Not on display
The Palatine Hill was one of the most popular vantage points in Rome and Turner made a large number of studies from the location, recording prospects of the city seen in all directions. The main sketch on this page depicts a view from the southern side of the hill looking west. The right-hand foreground is dominated by part of the crumbling exedra of the Hippodromus Palatii, from the Domus Augustana (part of the Palace of Domitian), and the vista opens out to a view across the River Tiber and Trastevere on the left. Visible landmarks include, from left to right: part of the Circus Maximus in the bottom left-hand corner; the churches of Trastevere including the pointed bell-tower of San Crisogono; the Janiculum Hill crowned by trees; in the middle distance, the Romanesque bell-tower of Santa Maria in Cosmedin; the Isola Tiberina and Ponte Sisto (with its central occulus); the buildings of the Forum Boarium, including the circular Temple of Hercules Victor; and the Church of Sant’Anastasia with its decorative posts adorning the roof. To the immediate right of the church, Turner has also noted the location of the ‘Arch of Janus’, a four-sided triumphal arch which stands in the Forum Boarium near the Church of San Giorgio in Velabro. Rising in the distance above the rest of the city is the unmistakeable silhouette of the dome of St Peter’s.
In addition to the large view described above, there are five other smaller studies on this page of ruins and vistas of the Palatine Hill. These include, in the bottom right-hand corner, a repetition of the view looking towards St Peter’s and, in the top left-hand corner, the view looking south towards the Aventine Hill and the Pyramid of Cestius. Further related sketches can be found on another sheet within this sketchbook (see D40050; verso of Turner Bequest CLXXXIX 42), in the Small Roman C. Studies sketchbook (see Tate D16418–D16419; Turner Bequest CXC 16a–17), and in the Albano, Nemi, Rome sketchbook (see Tate D15392–D15393 and D15440–D15441; Turner Bequest CLXXXII 50a–1 and 74a–5). The depicted panoramas are also similar to those in two drawings by James Hakewill, both titled Rome, Ruins of the Palace of the Caesars on the Palatine Hill 1817 (British School at Rome), which Turner would almost certainly have known from collaborating with the artist on Hakewill’s Picturesque Views of Italy in 1818–19.1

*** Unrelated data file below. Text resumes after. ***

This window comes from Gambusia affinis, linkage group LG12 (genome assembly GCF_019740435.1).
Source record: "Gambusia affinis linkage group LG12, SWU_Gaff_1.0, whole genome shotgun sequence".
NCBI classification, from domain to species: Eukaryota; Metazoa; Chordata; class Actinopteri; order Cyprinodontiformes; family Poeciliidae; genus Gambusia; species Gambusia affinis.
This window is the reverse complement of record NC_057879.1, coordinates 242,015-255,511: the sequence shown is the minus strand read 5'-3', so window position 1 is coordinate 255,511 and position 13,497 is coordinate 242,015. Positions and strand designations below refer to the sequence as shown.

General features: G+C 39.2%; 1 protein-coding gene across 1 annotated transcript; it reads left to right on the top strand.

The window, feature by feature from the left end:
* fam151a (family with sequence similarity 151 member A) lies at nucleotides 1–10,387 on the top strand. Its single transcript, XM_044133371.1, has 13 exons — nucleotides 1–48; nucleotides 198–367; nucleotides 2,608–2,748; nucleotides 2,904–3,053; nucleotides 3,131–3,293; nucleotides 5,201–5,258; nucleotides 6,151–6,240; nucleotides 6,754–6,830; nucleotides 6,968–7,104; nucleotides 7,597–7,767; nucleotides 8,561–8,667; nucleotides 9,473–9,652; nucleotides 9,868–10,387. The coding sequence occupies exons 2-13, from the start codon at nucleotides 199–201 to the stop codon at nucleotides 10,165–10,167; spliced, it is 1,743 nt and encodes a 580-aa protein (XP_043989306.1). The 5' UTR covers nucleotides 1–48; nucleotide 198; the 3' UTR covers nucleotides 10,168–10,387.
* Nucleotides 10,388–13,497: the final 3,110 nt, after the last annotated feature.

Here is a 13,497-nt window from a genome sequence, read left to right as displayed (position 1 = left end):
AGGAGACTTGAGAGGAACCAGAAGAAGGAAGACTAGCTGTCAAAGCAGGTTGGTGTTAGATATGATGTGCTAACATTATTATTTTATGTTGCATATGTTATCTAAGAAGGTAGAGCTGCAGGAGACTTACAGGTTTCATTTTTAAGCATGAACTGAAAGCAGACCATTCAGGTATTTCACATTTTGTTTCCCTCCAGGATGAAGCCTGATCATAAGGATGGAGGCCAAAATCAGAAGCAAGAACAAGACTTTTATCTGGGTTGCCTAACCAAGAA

See Tony Cubberley and Luke Herrmann, Twilight of the Grand Tour: A Catalogue of the Drawings by James Hakewill in the British School at Rome Library, Rome 1992, nos.3.10 and 3.11, pp.188, 189 reproduced.